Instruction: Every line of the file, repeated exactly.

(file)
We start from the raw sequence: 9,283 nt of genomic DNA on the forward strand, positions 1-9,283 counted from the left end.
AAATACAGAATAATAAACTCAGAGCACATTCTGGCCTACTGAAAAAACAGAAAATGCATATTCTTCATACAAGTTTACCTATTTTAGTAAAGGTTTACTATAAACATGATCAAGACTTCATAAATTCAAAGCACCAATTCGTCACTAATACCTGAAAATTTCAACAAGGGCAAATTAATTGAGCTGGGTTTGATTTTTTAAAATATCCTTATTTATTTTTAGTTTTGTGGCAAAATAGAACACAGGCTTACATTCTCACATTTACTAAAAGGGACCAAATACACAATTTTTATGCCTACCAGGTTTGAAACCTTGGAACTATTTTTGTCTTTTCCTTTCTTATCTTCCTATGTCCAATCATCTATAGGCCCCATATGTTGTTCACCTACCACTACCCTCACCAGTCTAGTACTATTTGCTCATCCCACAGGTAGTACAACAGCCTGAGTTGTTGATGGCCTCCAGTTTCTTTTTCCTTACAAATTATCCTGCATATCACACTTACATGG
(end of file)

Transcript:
We start from the raw sequence: 9,283 nt of genomic DNA on the forward strand, positions 1-9,283 counted from the left end.
AAATACAGAATAATAAACTCAGAGCACATTCTGGCCTACTGAAAAAACAGAAAATGCATATTCTTCATACAAGTTTACCTATTTTAGTAAAGGTTTACTATAAACATGATCAAGACTTCATAAATTCAAAGCACCAATTCGTCACTAATACCTGAAAATTTCAACAAGGGCAAATTAATTGAGCTGGGTTTGATTTTTTAAAATATCCTTATTTATTTTTAGTTTTGTGGCAAAATAGAACACAGGCTTACATTCTCACATTTACTAAAAGGGACCAAATACACAATTTTTATGCCTACCAGGTTTGAAACCTTGGAACTATTTTTGTCTTTTCCTTTCTTATCTTCCTATGTCCAATCATCTATAGGCCCCATATGTTGTTCACCTACCACTACCCTCACCAGTCTAGTACTATTTGCTCATCCCACAGGTAGTACAACAGCCTGAGTTGTTGATGGCCTCCAGTTTCTTTTTCCTTACAAATTATCCTGCATATCACACTTACATGG